Scott Simpson - Counselor for people living w Long COVID, MEcfs, vax injury, Lyme+...
I do understand.
Since 1998 I have been living with HIV, a socially marginalized disease — but that only partially prepared me for living with MEcfs (since 2012), a medically marginalized disease.
My medical care experiences between HIV and MEcfs could not be more traumatically stark.
With HIV the standard of care is life saving medications.
With medically marginalized illnesses like:
...the standard of medical care often is denial, dismissal and gaslighting.
Unfortunately, this can also be our experience with other health professionals like physical therapists, nurses and psychiatrists.
Worse yet, our partners, family and friends can doubt the seriousness (or existence) of our illnesses adding to the trauma, loss, feelings of betrayal, and feelings of being unsafe.
It can be challenging to find a safe space where someone understands from lived experience what it's like to live with a medically / socially marginalized chronic illness.
That's why I've focused my counseling practice to work with people living with illnesses the medical system mostly dismisses or denies.
Chronic illness impacts much more than only our physical health.
The loss that comes with a disabling - often invisible - chronic illness extends beyond our sick bodies to our careers, our finances, and relationships with our partners, family and friends.
And our relationship with ourselves. We can lose our sense of identity, our sense of purpose, our independence, and our trust in doctors.
We can feel like we've been betrayed by our bodies and by medicine --- and sometimes by those that love us.
We may experience depression and anxiety and 'brain fog' and other neuropsychiatric symptoms caused by the effects of inflammation in our brains from chronic illness.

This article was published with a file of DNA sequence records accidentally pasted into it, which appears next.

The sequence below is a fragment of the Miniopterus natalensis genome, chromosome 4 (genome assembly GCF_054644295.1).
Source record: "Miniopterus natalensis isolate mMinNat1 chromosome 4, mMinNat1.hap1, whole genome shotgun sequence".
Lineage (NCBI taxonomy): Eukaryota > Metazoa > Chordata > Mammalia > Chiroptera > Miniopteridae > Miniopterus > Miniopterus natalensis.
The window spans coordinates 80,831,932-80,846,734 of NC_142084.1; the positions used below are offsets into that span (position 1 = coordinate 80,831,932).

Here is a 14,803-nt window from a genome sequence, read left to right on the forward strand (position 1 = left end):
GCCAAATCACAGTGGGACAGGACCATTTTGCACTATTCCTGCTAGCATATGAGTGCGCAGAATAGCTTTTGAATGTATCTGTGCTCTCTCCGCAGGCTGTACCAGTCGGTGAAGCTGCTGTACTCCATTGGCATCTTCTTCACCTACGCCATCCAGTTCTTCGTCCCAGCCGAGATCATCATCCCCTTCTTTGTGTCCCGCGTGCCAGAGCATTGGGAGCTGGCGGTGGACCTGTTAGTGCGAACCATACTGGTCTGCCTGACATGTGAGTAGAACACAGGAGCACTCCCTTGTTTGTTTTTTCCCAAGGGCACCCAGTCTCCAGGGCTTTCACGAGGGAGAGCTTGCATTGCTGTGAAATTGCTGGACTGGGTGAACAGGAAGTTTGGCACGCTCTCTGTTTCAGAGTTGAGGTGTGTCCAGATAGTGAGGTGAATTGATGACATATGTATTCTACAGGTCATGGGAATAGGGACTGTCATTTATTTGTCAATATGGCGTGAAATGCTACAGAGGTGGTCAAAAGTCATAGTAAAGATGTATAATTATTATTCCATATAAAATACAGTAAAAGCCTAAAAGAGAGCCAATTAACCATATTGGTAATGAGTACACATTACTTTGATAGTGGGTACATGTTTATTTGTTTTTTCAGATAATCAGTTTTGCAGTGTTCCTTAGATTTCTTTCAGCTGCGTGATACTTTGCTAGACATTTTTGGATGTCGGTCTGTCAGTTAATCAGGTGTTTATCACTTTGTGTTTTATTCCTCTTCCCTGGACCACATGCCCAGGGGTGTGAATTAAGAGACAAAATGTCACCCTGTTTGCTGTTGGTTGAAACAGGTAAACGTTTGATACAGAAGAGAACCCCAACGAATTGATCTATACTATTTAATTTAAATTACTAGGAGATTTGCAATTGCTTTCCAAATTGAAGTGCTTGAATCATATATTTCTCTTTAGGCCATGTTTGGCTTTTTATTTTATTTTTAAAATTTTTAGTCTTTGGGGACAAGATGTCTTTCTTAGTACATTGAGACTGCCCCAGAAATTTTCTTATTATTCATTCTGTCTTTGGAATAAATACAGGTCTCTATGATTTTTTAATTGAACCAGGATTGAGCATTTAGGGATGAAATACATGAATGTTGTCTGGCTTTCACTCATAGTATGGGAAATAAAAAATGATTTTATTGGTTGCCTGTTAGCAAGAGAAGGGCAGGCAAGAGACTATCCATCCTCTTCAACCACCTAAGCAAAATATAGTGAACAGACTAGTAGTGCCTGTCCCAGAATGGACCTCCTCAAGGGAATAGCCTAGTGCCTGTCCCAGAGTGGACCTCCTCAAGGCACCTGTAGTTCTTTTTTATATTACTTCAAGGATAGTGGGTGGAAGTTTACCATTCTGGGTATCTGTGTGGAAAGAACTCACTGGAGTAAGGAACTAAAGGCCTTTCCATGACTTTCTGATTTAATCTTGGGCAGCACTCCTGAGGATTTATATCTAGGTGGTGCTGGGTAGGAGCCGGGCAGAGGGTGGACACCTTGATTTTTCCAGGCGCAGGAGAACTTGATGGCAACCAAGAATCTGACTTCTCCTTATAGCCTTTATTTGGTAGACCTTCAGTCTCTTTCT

With the trauma that often accompanies unwanted and uncontrollable chronic illness, it is normal that losing one's health, mobility, job, etc can exacerbate depression and anxiety and other mental health symptoms.
Being sick and disabled with a serious chronic illness - especially one that the medical system mostly ignores - makes nearly all aspects of life harder.
Unless they've lived with symptoms and suffering for months and years, it is nearly impossible for many people to truly understand how deeply chronic illness impacts our quality of life.
I get it. I'm living it.
Your privacy and confidentiality are important to me. Trust is key in our collaborative relationship.
Our sessions are not audio/video recorded. Any session notes are kept secured on a private computer.
I will send you my zoom room link so we can video chat. Remember to turn off your phone so we're not interrupted.
My body is not very dependable. Your body is probably also unstable. There may be days when our bodies are too sick to meet and those are not very predictable.
So if your body crashes 10 minutes before our meeting and you have to cancel, it is no problem -- I am fully aware how quickly disabling symptoms can appear or intensify.
There may also be times when I have to cancel our meeting on short notice because my body went off the rails.
Some people are too sick to meet for 60 minutes. I am flexible and adaptable to your energy window -- so we can schedule 30 or 45 minute sessions if that works better, and at a frequency that works best for you.
Others may have days when their body can handle 60 minutes, and other days it cannot --- and if we have to cut short the session, no problem, I only bill for our actual time.
Being a better counselor is an ongoing journey. While there is no such thing as 'perfect' counseling, we can always learn more and do better.
I love training other counselors, social workers and health care professionals -- it is so gratifying to see their confidence and competence strengthen, which then extends to the care and support they provide.
A key value in my training approach is to provide fulsome feedback to improve the trainee's counseling skills and processes.
So it's not surprising feedback is a value in my own counseling practice. So I will seek and encourage any feedback that would make our sessions more helpful and productive: What's working in our sessions? What could be working better?
I'm happy to answer any questions -- please email me at RemediesOnlineCounseling@gmail.com
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